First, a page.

Ron Lee, Head of Private Wealth Management Asia Pacific at Goldman Sachs and Chairman of the Board of Directors at Mother’s Choice, a Hong Kong charity, shares with WiFA his motivation to be a male ally, his experience being a mentor, advice he would provide male colleagues to become an ally, and much more.

Tell us about yourself.
I joined Goldman Sachs more than 20 years ago and having worked across different businesses at the firm, I now head up the firm’s private wealth management business in Asia Pacific. I am also a member of the Asia Pacific Inclusion and Diversity Committee. The committee advances the firm’s diversity and inclusion agenda in the region by ensuring senior engagement and accountability, and putting in place practices to further our culture of inclusion and increase diversity across all levels.
I am a father of two sons and a daughter and an avid reader, runner, and golfer.

What motivates you to be an ally in the financial services industry?
Throughout my career which has taken me to New York, Tokyo, Singapore and Hong Kong, I have come to recognize the importance of a workplace environment that values diversity. It makes people from different backgrounds feel comfortable bringing their full selves to work, and encourages the sharing of different perspectives and experiences. I want to foster an inclusive work environment by advocating for others and encouraging people to do the same.
I am also inspired by the three most important women in my life, namely my mother, wife, and daughter. I often find myself trying to view the work we do through their eyes. I ask myself questions like: “Would my wife approve of the steps we’re taking at Goldman to be more inclusive?” and “Is the environment at Goldman where I would have my daughter work?”

Please provide an example of how being an ally helped to unlock the power of diversity within your team or your organization?
Allyship starts with small actions that collectively can make a big impact. Senior allies can lead from the top by setting examples for others and ensuring accountability for embedding diversity and inclusion in the way a firm does business.
Earlier this year, as part of the work of the Asia Pacific Inclusion and Diversity Committee at Goldman Sachs, we encouraged dialogues among colleagues to discuss best practices on allyship and share their experiences. The discussions covered the concept of micro-aggression and included examples of what could be overlooked as harmless behavior that may negatively affect the people we interact with. The feedback we received from colleagues indicated that the discussions made them more aware of the importance of embracing diversity in the workplace.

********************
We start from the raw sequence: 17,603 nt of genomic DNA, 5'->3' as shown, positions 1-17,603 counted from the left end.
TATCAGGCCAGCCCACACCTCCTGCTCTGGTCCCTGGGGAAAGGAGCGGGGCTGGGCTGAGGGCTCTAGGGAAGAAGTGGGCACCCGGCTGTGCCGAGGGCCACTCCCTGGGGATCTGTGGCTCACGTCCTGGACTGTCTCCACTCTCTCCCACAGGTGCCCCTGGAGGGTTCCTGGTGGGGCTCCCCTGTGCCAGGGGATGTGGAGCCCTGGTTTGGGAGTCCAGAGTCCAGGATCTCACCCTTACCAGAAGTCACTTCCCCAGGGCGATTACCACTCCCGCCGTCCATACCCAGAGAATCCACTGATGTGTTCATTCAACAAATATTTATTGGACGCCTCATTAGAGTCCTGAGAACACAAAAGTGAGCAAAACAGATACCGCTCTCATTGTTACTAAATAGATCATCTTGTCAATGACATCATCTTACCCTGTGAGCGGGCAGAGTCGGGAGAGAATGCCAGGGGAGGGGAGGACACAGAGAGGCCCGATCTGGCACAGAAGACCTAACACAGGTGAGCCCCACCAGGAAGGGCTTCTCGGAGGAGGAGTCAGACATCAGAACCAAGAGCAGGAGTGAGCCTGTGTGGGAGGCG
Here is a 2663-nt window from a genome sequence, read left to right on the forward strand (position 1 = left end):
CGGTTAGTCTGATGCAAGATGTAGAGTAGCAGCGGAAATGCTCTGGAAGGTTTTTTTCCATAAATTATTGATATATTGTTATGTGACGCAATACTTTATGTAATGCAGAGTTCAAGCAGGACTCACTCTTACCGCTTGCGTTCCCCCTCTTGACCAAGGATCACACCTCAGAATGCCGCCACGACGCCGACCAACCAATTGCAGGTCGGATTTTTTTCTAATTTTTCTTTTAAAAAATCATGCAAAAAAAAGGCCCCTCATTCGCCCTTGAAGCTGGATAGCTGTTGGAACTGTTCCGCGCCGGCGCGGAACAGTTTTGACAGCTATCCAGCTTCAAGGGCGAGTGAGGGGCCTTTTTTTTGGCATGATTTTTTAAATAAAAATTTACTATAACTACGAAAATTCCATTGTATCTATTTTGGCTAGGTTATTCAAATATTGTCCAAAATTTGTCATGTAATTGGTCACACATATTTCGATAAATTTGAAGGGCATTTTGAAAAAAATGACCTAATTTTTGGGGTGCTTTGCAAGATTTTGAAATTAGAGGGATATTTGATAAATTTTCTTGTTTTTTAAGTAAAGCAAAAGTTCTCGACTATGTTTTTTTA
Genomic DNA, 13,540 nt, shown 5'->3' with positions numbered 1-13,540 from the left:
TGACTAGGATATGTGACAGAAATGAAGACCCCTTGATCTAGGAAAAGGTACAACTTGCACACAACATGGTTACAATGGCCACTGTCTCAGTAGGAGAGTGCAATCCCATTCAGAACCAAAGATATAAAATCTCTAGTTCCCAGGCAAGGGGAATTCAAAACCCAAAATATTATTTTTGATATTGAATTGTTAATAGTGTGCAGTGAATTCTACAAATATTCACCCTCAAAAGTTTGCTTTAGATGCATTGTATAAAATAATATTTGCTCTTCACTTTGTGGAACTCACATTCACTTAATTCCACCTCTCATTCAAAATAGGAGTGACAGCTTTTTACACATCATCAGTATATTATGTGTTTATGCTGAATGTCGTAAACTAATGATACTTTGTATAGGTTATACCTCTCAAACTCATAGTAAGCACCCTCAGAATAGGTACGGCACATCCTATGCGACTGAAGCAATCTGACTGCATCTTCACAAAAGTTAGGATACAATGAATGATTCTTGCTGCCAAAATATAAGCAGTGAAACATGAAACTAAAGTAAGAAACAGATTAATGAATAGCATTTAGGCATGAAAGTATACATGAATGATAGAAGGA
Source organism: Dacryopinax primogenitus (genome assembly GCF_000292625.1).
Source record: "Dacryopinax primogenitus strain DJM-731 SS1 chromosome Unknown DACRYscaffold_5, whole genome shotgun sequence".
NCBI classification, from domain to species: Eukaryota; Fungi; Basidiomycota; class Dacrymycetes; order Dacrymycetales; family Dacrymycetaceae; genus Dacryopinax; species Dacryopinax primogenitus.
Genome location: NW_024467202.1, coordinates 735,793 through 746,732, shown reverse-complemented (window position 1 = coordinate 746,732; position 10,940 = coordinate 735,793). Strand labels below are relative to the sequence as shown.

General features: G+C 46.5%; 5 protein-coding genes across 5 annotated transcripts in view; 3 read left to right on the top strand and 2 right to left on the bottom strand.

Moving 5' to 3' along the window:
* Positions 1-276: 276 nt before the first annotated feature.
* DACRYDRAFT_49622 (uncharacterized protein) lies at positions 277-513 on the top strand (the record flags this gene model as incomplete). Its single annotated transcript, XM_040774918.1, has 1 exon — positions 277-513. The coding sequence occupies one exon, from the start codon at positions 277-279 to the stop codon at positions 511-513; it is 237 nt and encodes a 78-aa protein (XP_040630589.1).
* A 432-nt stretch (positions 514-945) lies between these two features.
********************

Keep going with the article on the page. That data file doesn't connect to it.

Mentors play an important role in the development of the careers of women. Have you or are you mentoring a woman in finance? Please tell us about your experience.
I mentor a number of individuals at the firm and while mentorship is important, I think sponsorship is critical in helping people advance in their careers. I have been a sponsor for many women colleagues at the firm, either through formal initiatives or more informally. Being in a leadership position within the firm means that I have the social capital to influence and speak up on behalf of the people I sponsor, ensuring they are given the tools and opportunities needed to grow and succeed in their careers. Sponsorship can be impactful as long as there is trust, commitment, and communication between the sponsor and the protégé.

What advice or guidance would you provide men so they can become an ally? What can they do better to support their female colleagues professionally?
Wanting to be an ally is a good enough first step. Take the time to listen and learn about issues related to gender inequality, connect with female colleagues to understand their point of view and go from there. For those in leadership positions, I would encourage them to leverage their power and privilege to become active agents of change for women colleagues.